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WATERBURY EVENING DEMOCRAT, WEDNESDAY," DECEMBER 10, 1900.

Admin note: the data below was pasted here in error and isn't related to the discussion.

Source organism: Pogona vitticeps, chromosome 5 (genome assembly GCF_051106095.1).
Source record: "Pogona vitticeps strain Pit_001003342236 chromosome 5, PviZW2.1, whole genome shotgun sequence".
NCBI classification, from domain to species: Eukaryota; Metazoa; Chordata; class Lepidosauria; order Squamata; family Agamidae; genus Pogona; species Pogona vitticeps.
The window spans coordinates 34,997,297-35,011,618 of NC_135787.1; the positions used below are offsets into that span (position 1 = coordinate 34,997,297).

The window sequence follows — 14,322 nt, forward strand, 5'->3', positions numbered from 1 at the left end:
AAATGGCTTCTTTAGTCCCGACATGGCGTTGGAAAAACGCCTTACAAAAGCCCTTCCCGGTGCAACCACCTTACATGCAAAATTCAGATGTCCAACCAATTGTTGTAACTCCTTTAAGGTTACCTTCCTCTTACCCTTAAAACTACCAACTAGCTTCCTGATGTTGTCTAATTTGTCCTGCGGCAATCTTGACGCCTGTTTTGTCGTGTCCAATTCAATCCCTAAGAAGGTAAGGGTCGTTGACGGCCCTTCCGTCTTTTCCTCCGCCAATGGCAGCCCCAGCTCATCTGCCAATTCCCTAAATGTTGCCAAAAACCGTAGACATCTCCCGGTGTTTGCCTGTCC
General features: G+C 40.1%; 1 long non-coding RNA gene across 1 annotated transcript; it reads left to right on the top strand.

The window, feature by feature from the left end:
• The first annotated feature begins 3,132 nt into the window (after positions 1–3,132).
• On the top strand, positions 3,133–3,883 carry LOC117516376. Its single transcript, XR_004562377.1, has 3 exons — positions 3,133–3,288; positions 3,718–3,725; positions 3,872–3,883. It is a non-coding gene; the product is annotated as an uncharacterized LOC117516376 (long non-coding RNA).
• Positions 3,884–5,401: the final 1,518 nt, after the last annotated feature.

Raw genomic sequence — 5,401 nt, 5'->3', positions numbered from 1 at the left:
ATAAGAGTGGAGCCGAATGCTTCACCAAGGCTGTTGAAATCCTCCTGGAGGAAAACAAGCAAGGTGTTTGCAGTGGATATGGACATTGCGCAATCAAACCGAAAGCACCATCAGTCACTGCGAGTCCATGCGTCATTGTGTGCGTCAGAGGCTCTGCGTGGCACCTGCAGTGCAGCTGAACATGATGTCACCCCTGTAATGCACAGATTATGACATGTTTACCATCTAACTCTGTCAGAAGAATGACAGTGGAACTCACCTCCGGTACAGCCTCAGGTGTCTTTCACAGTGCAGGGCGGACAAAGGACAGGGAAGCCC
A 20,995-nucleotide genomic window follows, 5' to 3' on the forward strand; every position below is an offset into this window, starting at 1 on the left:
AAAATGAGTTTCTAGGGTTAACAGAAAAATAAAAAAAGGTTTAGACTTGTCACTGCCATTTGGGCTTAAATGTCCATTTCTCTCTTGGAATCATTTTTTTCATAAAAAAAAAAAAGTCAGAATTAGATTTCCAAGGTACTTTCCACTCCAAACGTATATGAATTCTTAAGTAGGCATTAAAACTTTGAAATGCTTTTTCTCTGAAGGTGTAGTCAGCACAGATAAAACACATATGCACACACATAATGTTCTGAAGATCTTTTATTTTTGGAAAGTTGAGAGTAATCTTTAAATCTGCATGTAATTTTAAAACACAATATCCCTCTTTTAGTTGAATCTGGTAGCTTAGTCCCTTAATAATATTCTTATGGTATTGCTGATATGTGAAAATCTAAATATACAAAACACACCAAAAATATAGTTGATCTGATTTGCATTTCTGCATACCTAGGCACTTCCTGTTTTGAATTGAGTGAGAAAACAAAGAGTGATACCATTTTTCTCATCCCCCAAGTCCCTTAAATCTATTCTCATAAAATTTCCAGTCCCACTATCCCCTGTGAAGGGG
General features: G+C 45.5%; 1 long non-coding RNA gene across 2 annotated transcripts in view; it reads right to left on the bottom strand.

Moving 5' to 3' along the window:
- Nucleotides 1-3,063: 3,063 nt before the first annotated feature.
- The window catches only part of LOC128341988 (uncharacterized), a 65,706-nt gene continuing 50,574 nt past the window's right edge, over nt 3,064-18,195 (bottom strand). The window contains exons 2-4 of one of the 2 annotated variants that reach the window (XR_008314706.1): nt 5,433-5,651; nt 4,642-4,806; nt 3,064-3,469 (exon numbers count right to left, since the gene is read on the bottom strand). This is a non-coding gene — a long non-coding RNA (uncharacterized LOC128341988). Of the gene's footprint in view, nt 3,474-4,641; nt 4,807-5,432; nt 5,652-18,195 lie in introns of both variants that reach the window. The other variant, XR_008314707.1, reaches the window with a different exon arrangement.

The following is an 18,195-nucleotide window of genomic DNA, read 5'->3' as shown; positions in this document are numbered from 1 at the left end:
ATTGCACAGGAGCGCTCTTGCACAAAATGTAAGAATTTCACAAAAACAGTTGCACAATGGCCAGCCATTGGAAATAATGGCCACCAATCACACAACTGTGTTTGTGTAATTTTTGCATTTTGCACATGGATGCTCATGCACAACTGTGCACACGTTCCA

2TAU GATUCK NEVS The Warden and Bnrjresses Held a Meeting Lust Night. The warden and burgesses met last night, the lull board being present. Warden SeliaKer presided. No aeiion was taken as regards the health ordi nances which were read at a previous meeting; nor as regards the sale of Impure' milk. The superintendent of roads and engineer reported Baldwin street as being all right and the board voted to accept Ihe street as soon as the deetls were made over to the borough. Mr Curtiss brought in a petition whieli was to the effect that the borough should tight against the gas company receiving a, franchise unless they were willing to pay to the borough one-quarter of one per cent of the gross earnings for the privilege of tearing up the streets. The petition was approved by the board. The board adjourned at S:45. Notes. Court Goodyear. V. of A., held its annual meting last nighr and elected officers for the ensuing year as fol lows: C R.. John Gannon: S. C. it., Martin MeUonougli: treasurer, Patrick Deegau: recording secretary, Patrick .1. Erenuan; liiiauc-tal secretary. 1. M. Linskey; senior woodward. William Tackej-; junior woodward, John Vaughn: senior beadle. Bernard Kernander: junior beadle. Daniel Vaughn: trustee, three years. Michael Howling; court physician, one year, Dr Delaney; captain of guards, Edward L. Jones. The commissioners on benefits and damages are holding a session to-day. O.ieda council. K. of C, will meet to-night. All members are requested to be present as business of import ance is to be transacted. Court Unity, F. of A., will meet to night. All members are requested to be present as otlicers for the ensuing year are to be elected. To-night at the opera house "The Social Blizzard" company will present a good clean vaude ilie show. Harry Kilmer has removed to New Haven where he has secured employ ment in a broker's office. .loseph Ostroskl is able to be around again although he still carries the bul let which the doctor s could not find. It is-thought that an operation will have to be performed on James Worrel the young man who was injured in the football game. There will be a. requiem high mass at St Francis's church Friday morn ing at 8 o'clock for the repose of the soul of the late Sister Catherine. Ernest Ingersoll will deliver a lec ture on "Lost in the Woods" to-night at the parish house. Work on the Rubber avenue sewer is pushing right along now and the gang of men is kept steadily at work. The trolley company did a rushing business last night, a great many peo ple from here going to Waterbury to do their Christmas trading. Work on the site of the new High school is being pushed as rapidly as possible and it is thought that work on the cellar will be started in a few days. Thomas F. Swilter of Providence was in town to-day on business. Tickets are selling fast for the dance to be given by the ushers and stage hands of Columbus hall at Columbus hall on New Year's eve. . To-morrow night the Waterbury Vaudeville company will be seen at the opera house and Thursday, Decem ber liTth, the big Nashville Students and Gideon's Minstrel Band will ap pear. Frederick Walsh, the popular in surance man, is laid up with a broken lee. Professor Sullivan's danoing class will meet to-morrow night. The pro fessor extends an invitation to the pub lic to visit his class. 1 " Every One Got His Deserts. CHICAGO. Dec. 19 Decided inter est was manifested at the general oSiees of the Illinois Central railway in the dis patches telling of the tragic fate of Channing Barnes, the last of the sang that robbed one of the company's trains at WicklitTe, Ky. Vice President J. T. Harahan said: "It is a matter of great satisfaction that the systematic, con tinuous work of the company's special agents has resulted in every individual one of the Wiekliife robbers meeting his just deserts. There has been no iet up in the work since the date of the Wiek liffe affair, and it was only a question of time as to the final result. Of the ultimate outcome itself there could be no doubt whatever considering the cease less and thorough process of following ip which was inaugurated at once and has been kept up persistently. It was a grim realization that his escape was impossible which lod Barnes to commit suicide in the swrtrup." Spanish Government Suiters Reverse. MADRID. Dec. 19. During the dis cussion in the chamber of deputies on the special naval budget for the increase of the navy the government suffered a slight reverse, Senor Inclan contended that difficulties would arise at the time of liquidation. The minister of finance. Senor Alende San Lazar, replied that fears on this score were groundless. The opposition proposed a resolution unfavor able to the government, which waV adopt ed by 117 against 110 votes. Great ex citement ensued, the Left aud Center ap: p'.auding loudly. Senor Silvela, former premier, who is president of the naval committee, withdrew the report. It is believed that, in spite of the adverse Tote, the cabinet will not resign. ..... Bank Roliben (in Hicii Hail, - HOPE, Ind.. Dec. 39. The safe in the Citizens' bank here was blown open by Tobbera and loojed of its contents. There were five explosions in opening the safe. The telephone girl saw the flashes and called np a number of citizens.- Postmaster Spaugh, one of the first to arrive upon the scene, saw a man on guard, in front of the bank who ran inside the bank door just in time to avoid a load of shot from Spaugh's shot gun. The robbers fled with their booty and made their escape. It is not posi tively known the exact amount of money secured, but there was at least $18,000 taken. Three or four men were con nected with the robbery. A party of 20 men are scouring the country in search ct the robbers, who are now thought to ' be in hiding not far off. LoKtlns Train Wrecked. SWAINSBORO, 3a., Dee. 19.--A log ging train belonging to Rentz Garbutt & Co. left the track over Yam Grandy creek and fell into the creek.' Engineer Elmore - A'ales was killed. Dr. D. H. Durham, and Dr. -J. il. Nunez, passengers on the' train and two negroes were seriously" in jured. ; Dr. Durham, after having been extricated from the' wreckage, where he was being slowly cooked by a stream of boiling water from ; the engine, at once went to work relieving the other sufferers ttoti! he fainted from the asohyf b ' -'-Jed arms and legs. He wa3 brought WATESTOWH JOTTIUGS Co in In 3 Lecture-by Trot Turner of , Z' Boston. '. - The Rev J. II. O'Donnell has made arrangements with Prof Turner of Boston, a well known lecturer, to give a lecture here on New leaf's night. Prof Turner is too well kuown in this vicinity to need an introduction, hav ing lectured here twelve times, and also lectured in Oakville a short time ago on the "Six Great Cities of the" World." " Amusements. During the coming winter Water town will be well supplied with amuse ments. In January the W. A. C. will give a dance, of which we have already spoken. A traveling show will also b-.i at the town hall in that month. In February the Foresters will giv. an entertainment which will excel any thing given in town. Card parties and kitchen dances will also be iu evidence during the coming month. That "talk is cheap" is easily veri fied by the number of discussions and opinions concerning the trolley coming to Watertown. Judging from the way the majority of the people here talk we will have our longed for trolley be fore the end of another year. With the trolley running through the prin cipal streets oiii would not be obliged to walk a mile to the railroad station. Notes. Announcements are out for the com ing marriage of Daniel Lynch and Miss Marguerite Hodges. Mr Lynch is a well known Waterbury man aud Miss Hodges was formerly a Water town girl. Mrs F. B. Hand left to-day for Tenuis, where she will spend the winter in hopes of benefiting her health. Silo will probably return in the spring. During htr absence her house will be in charge of Charles Smith. Burton Hudson is juw employed as traveling salesman for the Hemiuway & Banlett Silk Co. The local stores will commence tak ing inventory in another week. The regular meeting of the Forest ers will be held vn Friday evening, the L'Kth. instead of next Tuesday, which comes on Christmas. All members should take notice of this. Louis Hemiuway has taken an im portant law case in town. Ed ward Brunei te h returned from Providence, where- he has been en gaged on important machine work for the Manville Machine Co. Miss Fannie Metcalf is attending Myron McNeil., who is quite sicn. Mr and Mrs Tracy Atwood have taken up their residence for the pres ent at the homo of Mr Atwood's father. Tom MeGowan. wiio had two of his fingers smashed a short lime ago. N resting comfortably. He will lose both ! of the lingers. The local agents cf the various in surance companies throughout the country are making their annual distri bution of fancy calendars. W. J. Miller accommodated several more of his wandering friends last, night. Mr Miller's hotel is becoming quite popular with the knights of the road. Bert Titus was out to-day after a short illtiess. Charles Oi.is has accepted a position in a tailoring holism in Waterbury. "'The'1 grange will hold its regular meeting to-morrow evening. A largo attendance is expected. R. V. Magee was in Torrington yes terday on business. Harry Fox. assisted bv Charles Warner, is carrying on the faucet in dustry, recently left vacant by the death of Mr Fox's father. The Taft school closes to-day for a Christmas vacation of ten days. The school will reopen during the first week hi January. The Watertown public schools will close on Friday for a two weeks' vacation. On December 20 tiie children of St John's Sunday school will enjoy a Christmas celebration in Pythian hall. The teachers intend to make it the greatest affair of the kind ever held in the town. The children of St Mary Magdalene's church, Oakville. will have a similar entertainment on the -Stb, in the basement of the new church. Mrs Wilson Lindsay is visiting her daughter in Thoinaston. Mrs Gaiiey sprained her ankle yes terday. Dr Variell is in attendance. A son was born to Mr and Mrs Mor gan L. Cooley. Mrs Benjamin Peck is on the sick list. A rehearsal of R. N. Deland's new play, "Mike Dunn's Vacation," was held at the residence of J. E. Weiss last evening. A large number were in attendance. St John's Sunday school will hold a rehearsal to-night for the Christmas entertainment. OAKVILLE HAPPENINGS Adelaide Ingraham, daughter of Mr and Mrs . Edward .Ingraham. is very sick. Dr Variel is attending her. The Hanky I'aukys aud the Pequots played a game of polo at .the West End rink last night. Both teams have many supporters and many bets were made. . - Yesterday a man while on his way to Wattrbury with a load of straw, when near t,he lower pin factory, his horses became " frightened, and ran. throwing the straw off aud doing some damage to the wagon. Miss Edna Atwood. who recently left the hospital, Is suffering from a re lapse?. . - ' A meeting was held iu St Mary Mag dalene's church last evening. A Tie on Mayor. ' WORCESTER, Mass.. Dec. 19. Wor cester is in a tangle over the mayoralty question. The registration of vloters have given their official declaration that both O'Gonnell and Lytle received the same number of votes, 8,061.. On these returns neither man is elected.- -The city charter provides that in the failure to elect a mayor a special election shall be ordered by the board of aldermen. This will prob ably be the next move. . '".'' I ntnoua HI tin Killed. ' BINGHAMTON, X. Y.. Dec. 19. An unknown man,' who is said to have been a resident of Cincinnati, while attempting to board afreighttram at Afton, Chenango county, yesterday afternoon, was struck by west bound Delaware and . Hudson train No. 7: anu instantly killed. - A com panion, also Of Cincinnati, was probably fatally injured. ; " . - . " .. , Glasgow's. Snipbnlldfur. .:."-' GLASGOW, .Dec. 19. Diiring the year 1900 320 vessels of 494,000 tons were built on the Clyde - This .output. breaks all records. - i rr ; ' DISTRICTS ASSIGNED. Territory About Peking Placed Under Military Supervision. SEVERE WEATHER MAY STOP FIGfllKG Presence of Allied Troops Alone Pre vents Robbers and Boxers From Coiitsresntlnj? Envoys Meet 1day. PEKING, Dec. 10 Count von Wal dersee has issued an order assigning va rious districts in the neighborhood of Po ling for supervision to the military repre sentatives of the various powers. The order says that the extent to which the co-operation of the French aud American troops can be depended upon is a mutter -to be determined by agreements made with the yeuerals commanding those forces. Under the plan the United States troops will supervise the district south east of Peking from ihe road to Tshung tshang to the road extending from Naku l :,. ... it., ..: ..... Count von Waldersce says he knows J that there is a considerable force of Chi- j iese under General Ma in the northern i part of the province of fiausi and an- ! other south of Tshang-tshung, but during the seveie winter mat has now set in he docs not expect an aggressive Chinese movement. Oa the other hand, wherever the allies leave a district for any leugth of time bands o robbers aud Boxers will congre gate. For this reason the field marshal desires the co-operation of all the allies to cover the various districts with strong patrols. It is now understood that a meeting of the foreign envoys will be held today. "It is reported from Siau-fu that the real director of the grand council is the empress dowager's favorite eunuch, Li Lien Vueug, who was erroneously report ed dead last April. He is responsible for the general confusion and indecision. His latest suggestion is that the court should proceed to Nankin. General Tung Fa Hsiang is said to be stili at Sian-fu. An imperial decree authorizes the governors of the provinces of Shausi and Shensi to sell titles aud decorations for the bensfit of sufferers from famine." AGREED ON JOINT NOTE. Great Britain's I'ropoaed Chansc Accented by tbe Powers. LONDON. Die. 19 "Great. Britain's proposed alterations in the preamble of tiie joint note have been practically ac cepted by all the powers." says the Pe king correspondent of The Daily Mail, wiring Monday. "Both Russia and Ja pan, whose support was regarded as doubtful, have agreed. "Oniy the attitude of the United States remains as yet not clearly de fined, but the acquiescence of America is anticipated, and it is probable that the joint note will be signed and delivered to the Chinese plenipotentiaries within three or four days. The German minister has I warmly supported the British proposal." ' ""An experienced general with whom I ' conversed today."' says the Peking cor ! ,.,., ...... ! ..r Ti, t r.. !-,., ,,-;,.;,, Monday, "considers a settlement by next spring improbable. lie foresees some danger of complications here that will disturb the peace of Europe." United States Embassador Choate had a long conference yesterday regarding the Chinese situation with the secretary of state for foreign affairs, the Marquis of Lansdov.ne, and subsequently Air. Henry White, secretary of the United States embassy, paid a visit to the for eign office. The greatest secrecy is main tained as to the outcome of these consul tations. What could be learned from British and American sources varied con siderably, the former expressing annoy ance and anxiety, the latter maintaining that nothing serious was developing. Loot to lie Restored. PARIS, Dec. 19. Iu addition to the order directing that the cases filled with Chinese loot sent to President Loubet and others by General Frey. commander of the French marine forces in China, shall be embargoed at Marseilles when they are unshipped the government has decided that all objects, unless material I of war. which have been seized or shall be seized by the French expeditionary force in China shall be restored, whether belonging to the Chinese government or to private individuals. Actress Mnrdered ly Iter Lover. HOPEWELL, Pa.. Dec. 19. Alfred Metzger of Newark. N. J.. shot and killed an actress of the Al Davidson Theatrical company at her hotel in this place early yesterday morning and immediately aft erward shot himself and fell dead upon her body, in which life continued for a few minutes longer.' The woman was known as his wife, but appeared on the stage as Elsie Dinsmore, her proper name, it is said, being Hannah Carruth ers and her home Buffalo. It has since been learned that Metzger was enamored cf her and that he had for her forsaken his wife aad children at Newark. nig; Strike at Antwerp, ANTWERP, Dec. 19. The dock labor ers' strike, growing out of the dispute between the shipowners and their em ployees regarding night and Sunday work, has become general, and' it is esti mated that 30,01)0 men have quit work. The coal men have joined the dock labor ers. Ships crews and firemen are load ing their vessels, but they make little progress. Few, if any, outsiders have yet arrived to take the places of strikers. Four hundred men are expected from England. Doctor Wlio Saw Lincoln Eie Head. NEW YORK, Dec. 19 Dr. Charles Sabin Taft, who was raised upon men's shoulders in Ford's theater iuto the box when Abraham Lincoln was assassinated, whose hands were on the martyred presi dent's head when he breathed his last, died yesterday at his home, 39 South Sev enth avenue, Mount Veruou. His death leaves oijly three survivors of those who were at Lincoln's deathbed. Dr. Taft was 05 years old. Death was due to can cer of the throat. ' Christmas Dinners For tbe Poor. '' NEW YORK. Dec. 19. The Salvation Army will furnish 25,000 Christmas din ners this year. Sixteen thousand of them will be distributed iu baskets on Christ-, mas morning at Madison Square Garden. Each basket will contain a chicken and enough bread, vegetables, coffee and sug ar for a family of five. The other 9,000 dinners will be served on Christmas night in the Garden. - itBSOJLVTEEtr Makes the food more deiiciou& and wholesome ROYAL BAXIfitt POWQCH i THE BOOZ INQUIRY. Examination of Students at West x, , Point Besnn. WEST POINT, Dee. 19. The military court of inquiry which began taking tes timony In Bristol, Pa., on Monday arriv ed at the Military academy at 1 o'clock yesterday afternoon. At 2:30 o'clock it resumed the investigation of the charges of hazing and brutal treatment made by the parents of former Cadet Oscar L. iiooz, who died a couple of weeks ago in his home in Bristol, Pa. The courtroom was open to the public, but-no nonmilita ry men except the reporters were present. A great many officers and attaches of the academy were interested spectators, and from the opening of the proceedings to the adjournment at 0 o'clock not a person left the room. Generals Brooke, Bates and Clous and Captain Dean questioned the witnesses as to the practice of hazing in the academy, both in camp and bar racks. Fourteen of the OS cadets of the second class were examined during the after noon, and all of them who knew Booz declared that his standing with his class mates was not very high, us they looked upon him as a coward. The story of his light with Kellar in ISStS was told by Ca det O. N. Tyler, who seconded Booz. When asked by the court why he did so, Tyler said. "Well. Booz asked me to be his second, and I could ot well refuse." Every one of the wituessts denied that any brutal hazing occurred, and two of them said that the "bracing" and "set ting up drills" were only "correctional measures" and neither injurious or humil iating. Every one of them seemed to give a straightforward story, aud one and all denied that Booz had been interfered with on account of his religious belief or tendencies. Just how long the inquiry here will last could not be figured on by the officers of the court, but it is expect ed to take up the greater part of this week. Petition Refused. PARIS, Dec. 19. The Fiench govern ment has refused the petition of the American and British embassadors re questing that the Passionist fathers and chaplains of the English speaking Cath olic church of St. Joseph be e:jmpt from the heavy tax which the spec.td law im poses on religious bodies. The petition represented that the fathers discharged the duties of secular priests stationed ia Paris solely to minister to the needs of the English speaking colony and that tJieir withdrawal will be an irreparable loss to the colony. The church was built oO years ago with English aud American money, and tbe congregation is composed chiefly of English, Americans and Irish. The fathers have already contested the matter in the courts, which have decided against them. The government has now seized St. Joseph's and the property of' the fathers on the Avenue Hoche and threatens to sell them unless the sum of 20,000 francs, arrears of taxes since 1S9S, is paid. The services, however, are not interfered with. Farmer Heir to Millions. DUBOIS, Pa., Dec. 19. Creigl.tcn Wandrell, a farmer, aged 70 years, liv ing at Pennfield. has unexpectedly fallen heir to .$;!. 500.01 10. Wandrell had' an un cle who ran away from home in 1S-;1 fit the age of Hi. He became a sailor an! later a ship owner and accumulated a fortune of S15,T)00,000. He died in New York in 1893, leaving his millions to three brothers and his nephew Creighton Wandrell. For seven years an attorney of Albauy has been advertising and searching for WandrelTs heirs. They were discovered a few days ago and will come into immediate possession of the fortune. Notable Woman Dead. LOCK HAVEN. Pa., Dec. 10. sirs. Jane Elizabeth Waggoner is dead litre of paralysis, aged T(J years. She was the great-great-granddaughter of President John Adams and the great-granddaughter of John Quincy Adams. Her grand father was killed in the war of 1S12. Iler father served in the Mexican war, her husband was killed in the civil war at Atlanta while under General Sher man, her son served through the civil war, and her grandson. Lieutenant Gard ner, was kilUd recently in the Philip pines. She was born iu Carlisle, Pa., and had resided here since 187S. BppfeWiiie; Cable Cna.ei "X-Vreols:. SUAMOKIX. I'll." Dec. A iblc bi'oke at Locust Spring colliery, causing three loaded cars to run 1,000 feet dowsi the main slope, which was wrecked. The cable in parting described a circle and, striking the engine house, crashed through lie roof aud struck the seat which Engineer Peter Vcith had just left to examine the engine and demolish ed it into kindling wood. Veith stood two feet away. Five hundred employees will be thrown out of employment until tbe slope can be cleared of debris. It wjll require at least a week to clear the place. Cnsliicr P. r,2. Wood Dead. HERKIMER. X. Y.. Dec. ID. Palmer M. Wood, cashier of the New York postoffice since last Hatch, died of cere bral hemorrhage at his home in this vil lage lust night.'" He had been twice clerk of Herkimer county and was a politician of considerable note ia the interior of the state.. He was born in 1839. Mr. Wood was knocked down by a team in New York two weeks ago and did not recover from the shock. He came home Thursday night and failed very rapidly until the end came. Order of Chosen Krteiidi. NEW YORK, Dec. 19. It has been decided by members of the Order of Chosen Friends in Newark. N. J., to con test the powers and rights of the receiver appointed by the Indiana courts. To this end a call was sent out to all the coun cils of the order in New Jersey to send representatives to a meeting to be held in Newark on Friday of this week. A meeting of the councils will be held in New York on the same day. The ques tion of a reorganization of the order will come before these" meetings. . Geltlns Ready; For Ice Yachting, . POrGHKEEP.SlE.iN. Y Dec. 19.--There is activity among the members of the Hudson JRivei: and Hyde Park Ice Yacht cjubs in anticipation ofgood sport asaounas the river freezes over. The Hudson is now closed Berth of Rhine beck. The members expect to have a race this winter, for the .world's chal lenge pennant now held ,by the Hudson Kiver club. Anronsou Critically III, . NEW YORK, Dec. 19. Aaronson, the SwvV.ish bicycle rider who. was injured iu the. six. day . bicycte race at Madison SSluutare Garden, has, it is" announced, de ,'eio.ed pneumonia and is likely to die. HUBE CO., NP.W 'K Jts X 5e i5 f iKKK sr-sK u"t. : Tha Ready To Wear Store. i WARM, Undoubtedly your purse is pretty well drained after f sf your gift purchasing tour, then you begin to look JIJ around for something substantial for yourself, some- rfjf thing dressy for Christmas, for what would the great- JJ est festival of the year be without good clothes. You'd 'Xt be perplexed in celebrating it. If you're not acquaint fir ed with the value giving qualities of this store, now is P' I: , 7 W f r the time to lorm as - h V :. 55 '; ss i .. i i m i JE s? m 7.., V I?-: C RED1T Here we knock sky high, for we of weekly payments for our clothing. Ladies II MEN'S " earn Tailor Made Suits A nice line to select from with prices ranging from $7 to S30. Jackets The newest styles in various col ors and cloths, from S4.50 to $20.00. Skirts A grand array both in Dress and Storm Skirts, $10.00 to $15.00. Capes Golf, Cloth, Plush, Astrakhan, tf!T; ,1. n, ss f$"C w'ln prices from $5 to $25. K ;"!' Waists Silk, Satin, Flannel, newest styles, all pretty ones, $-2.50 to $15. X cfV K I K .-?; H X S2 X H S S!aS5 5S 5828 'ttX .? G$ -s 3i- DISCUSSING THE TREATY. Senate In Executive Session House on District Legislation. WASHINGTON, Dec. 19. The friends of the Hay-Pauneofote treaty occupied nearly nil of the time of the senate in ex ecutive session yesterday, Senators For aker and Morgan being the speakers. Previous to the taking up of that trea ty the senate, for the purpose of clearing its calendar, disposed of several other treaties of comparatively little impor tance. Five conventions in all were rati fied. Among the documents thus dis posed of was an agreement supplement ary to the Hay-Pauucefote treaty itself and extending the time within which it may be ratified. I'nde.r the terms of the original treaty the time for ratification expired five months ago. The agreement favorably passed upon yesterday extends the time uutil the 4th of March during which the treaty may be completed. Sen ator Lodge, who had the matter in charge, manifested some anxiety over this treaty aud evidently was somewhat relieved when it went through without a dissenting voice. The house devoted tbe day to District of Columbia busiviess. The whole time was occupied in ".he consideration of a bill to change the terminal facilities of the Pennsylvania railroad ia this city and to provide for the elevation of its tracks across the Mall south of Pennsylvania avenue. The opposition was persistent, but after much filibustering the friends of the bill succeeded in securing a recess until 11 o'clock today iu order to con tinue the legislative day and complete consideration of the biM. Governor Mount Aroused. INDIANAPOLIS. Dec. 19. Governor Mount is much exercised over the lynch ing of the third Rockport negro murder er at Boonville Monday night. He con sulted with the attorney general yester day morning with a view to setting on foot at once an investigation as to the members of the mob. which was com posed, as usual, of the "'best citizens." It is highly probable that he will not wait, for the local authorities to act, al though this had been his purpose pre vious to t; third lynching. The gov ernor is highly incensed at the sheriff of Spencer county for failing to notify him that a mob had formed to proceed to Boonvilie. l.nrare Coal Land Purchase. WHEELING. Dec. 19. A syndicate headed by J. V. Thompson of Uuion town. Pa., has bought 0,250 acres of coal land iu this county, near the Pennsylva nia state line, paying for the tract $1S1, 93S.7C. The deal is the biggest of a number that are being engineered in ; northern West Virginia by the sama par ties:': , It ; is the intention of the pur chasers to develop the. Pittsburg No. 8 vein immediately and ship the product south from this point. - . . Morocco Settles 'Our Claim. WASHINGTON, Dec. 19. A mes sage from United States Consul Gum mere at Tangier informs the state de partment .that the Moorish government had . settled .the claim of the United f States for 5,000 indemnity on account of the murder of Marcus' Eszagui, a nat uralized American citizen, in Morocco last spring. . . ' ' v ' - . Bold Safe Crackers. ... CHARLESTON', Dec. IK The safe of Dicks & Sally, a firm at Sally, a small town in Oraugeburg county, was blown open with dynamite and $7,000 in curren cy and gold was taken, besides mort gages, " etc., amounting to $2,000. f - .' "-YrH : ; " ' Boston! Postal Clerk Arrested. BOSTON, Dee. 19. Michael A. Wheel er, liviug i& Roxbury, has been arrested at tbe postoffice on the charge of stealing or secreting a letter from the mails. - r - !S SS 35 HJ-'K wv; wv& GATELY & BREN - 32 Center Street, .1 DROSSY, DURABLE CLOTHING-1 ' ' . K M S"S such acquaintance and CLOTHING that little sentence accept any reasonable Dies a i iiKC.m Overcoats Stylish $12, to $20. -... a '' t. 5?' ' "5! 1C& :"'-C & It. H iS ii iE ; ifi ii i i K ii Two Killed Ity Dynamite. SELLERS VI LI. E, Pa.. Dec. 10. Isaiah Ilunsbergcr of Souderton and Jo seph Uownawitz of Telford were killed by a dynamite explosion while the for mer was thawing out some frozen sticks of the explosive. The men placed the dynamite in a pan over a fire, and while Hunsberger was stirring the mixture the explosion occurred. ' Post m astern Appointed. WASHINGTON. Dec. 19. The fol lowing fourth class postmasters have been appointed: Delaware Black water, Irwin W. Bennett. New York East Beekmantonu. George M. Howes: New man, F. C. Mihill. Pennsylvania Kami, James C. Foster. 1900-1901 The Greater New York Fur Co:; Watch this space for the' latest sty les. The weather of the month of October cut off tbe purchases ami the re orders down to half tbe normal trade, conse quently we have a great line of our own manu factured FUR JACK ETS, CAPES, COL LARETTES, NECK SCARFS, STALLS, MUFFS and 'rlUM MINGS, of which you can save money by buy ing this month any of these garments above. We also have an Xear seal Skin Jacket, lineJ with Skinner's best quality satin, guaran teed to wear for two years. Regular price o0.00, for month of November only .fSo.OO. STYLE NO. 1 14k Fur Garments that may be slightly out of style will be carefully alter ed to fit the wearer perfectly and oonf oral fully to the prevailing fashions. We are dyeing and dressing all kinds of Fur. ALL OUR WORK REPAIRED FREE FOR ONE YEAR Tie Greater Jew York Fur Co: A. Katz & Co, Props. The Smith Premier Typewriter CoM New York Office 337 Broadway : .Hartford Office vvs'Kjr-::' ssv. -.-:" y&v K'rtSJ w The Ready To Wear Store. ' 1 : I learn on r NAN SYSTEM. i i s "can't afford it I offer in the way m uark drey uxiorus M -tr, ; I I. if! "Si? 5 ' Kersevs colors, brown, black and blue, a -Jj'sL- superior and high-toned looking garment, $10.50 to $19.50. j. fcY Suits of orsted. Cheviots. Serges and Zf-si .1 Cassitneres, cut and trimmed in faultless rs.sY fashion and dressy suits in particular, $10 to sjEf $-25- 4l i-l X ?C !-' 1 5E 1 KI'SI: ii iti ii SE iil StE iE 2eS hE i e' - Who Will Build tfap Ships. WASHINGTON. I fee. 19. The board of naval construction considering The bids for the construction of battleships and cruisers has settled these points: One of the big armored cruisers shall go to Cramps", one to Newport News - and ma to the Union Iron works in Sau Francisco. One battleship will go to the Fore River Engine works at Quincy. Mass. This leaves seven ships to be dis posed of. - Socialists Going: to New Zealand. LONDON. Dec. 19 "Sixty American Socialist Democrats have lauded here." f.ayi, a dispatch 10 The Times from Wellington, "attracted by the settlement conditions under New Zealand's advanc leffislat'n." extreme mild 1 Watch this space for the latest styles. 49 Center St, Waterbury, Conn. A DIPLOMA OF Tnri UKiAU PRIX, (HIGHEST TOSSIBLH AWARD). WAS WON BY THE SMITn - TREMIER TY TEW RITE It AT TIIE PARIS' EXPOSITION. THIS AWARD WAS MADE BY AN INTERNATIONAL JURY OF 23 MEMBERS. AND IX "COMPETITION WITH 20 OTHER TYPEWRITERS. New Haven Office 25 Center Street; 8a Pearl Street. STYLE NO. 112